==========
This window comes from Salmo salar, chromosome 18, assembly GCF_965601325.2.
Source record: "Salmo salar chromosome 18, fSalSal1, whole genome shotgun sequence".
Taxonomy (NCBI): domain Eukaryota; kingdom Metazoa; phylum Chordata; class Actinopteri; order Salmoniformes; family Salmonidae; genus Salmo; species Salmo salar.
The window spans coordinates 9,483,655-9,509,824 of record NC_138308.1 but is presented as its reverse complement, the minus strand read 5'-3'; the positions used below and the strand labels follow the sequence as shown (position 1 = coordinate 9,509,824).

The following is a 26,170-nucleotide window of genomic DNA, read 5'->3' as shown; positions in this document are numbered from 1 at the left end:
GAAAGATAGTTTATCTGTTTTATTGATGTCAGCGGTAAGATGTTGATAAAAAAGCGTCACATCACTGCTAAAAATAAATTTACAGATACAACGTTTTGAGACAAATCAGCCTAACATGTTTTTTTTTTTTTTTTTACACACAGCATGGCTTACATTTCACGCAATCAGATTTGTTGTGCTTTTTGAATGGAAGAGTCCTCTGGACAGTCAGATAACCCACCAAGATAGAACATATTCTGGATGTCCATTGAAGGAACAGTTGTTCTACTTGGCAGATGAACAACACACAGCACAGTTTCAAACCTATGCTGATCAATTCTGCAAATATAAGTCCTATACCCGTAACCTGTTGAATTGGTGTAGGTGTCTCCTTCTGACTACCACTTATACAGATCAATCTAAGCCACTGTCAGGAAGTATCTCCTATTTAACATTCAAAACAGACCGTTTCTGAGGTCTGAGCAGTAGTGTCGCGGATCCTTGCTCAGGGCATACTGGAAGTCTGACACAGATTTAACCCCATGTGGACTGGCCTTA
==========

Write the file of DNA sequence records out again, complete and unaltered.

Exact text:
This window comes from Salmo salar, chromosome 18, assembly GCF_965601325.2.
Source record: "Salmo salar chromosome 18, fSalSal1, whole genome shotgun sequence".
Taxonomy (NCBI): domain Eukaryota; kingdom Metazoa; phylum Chordata; class Actinopteri; order Salmoniformes; family Salmonidae; genus Salmo; species Salmo salar.
The window spans coordinates 9,483,655-9,509,824 of record NC_138308.1 but is presented as its reverse complement, the minus strand read 5'-3'; the positions used below and the strand labels follow the sequence as shown (position 1 = coordinate 9,509,824).

The following is a 26,170-nucleotide window of genomic DNA, read 5'->3' as shown; positions in this document are numbered from 1 at the left end:
GAAAGATAGTTTATCTGTTTTATTGATGTCAGCGGTAAGATGTTGATAAAAAAGCGTCACATCACTGCTAAAAATAAATTTACAGATACAACGTTTTGAGACAAATCAGCCTAACATGTTTTTTTTTTTTTTTTTACACACAGCATGGCTTACATTTCACGCAATCAGATTTGTTGTGCTTTTTGAATGGAAGAGTCCTCTGGACAGTCAGATAACCCACCAAGATAGAACATATTCTGGATGTCCATTGAAGGAACAGTTGTTCTACTTGGCAGATGAACAACACACAGCACAGTTTCAAACCTATGCTGATCAATTCTGCAAATATAAGTCCTATACCCGTAACCTGTTGAATTGGTGTAGGTGTCTCCTTCTGACTACCACTTATACAGATCAATCTAAGCCACTGTCAGGAAGTATCTCCTATTTAACATTCAAAACAGACCGTTTCTGAGGTCTGAGCAGTAGTGTCGCGGATCCTTGCTCAGGGCATACTGGAAGTCTGACACAGATTTAACCCCATGTGGACTGGCCTTA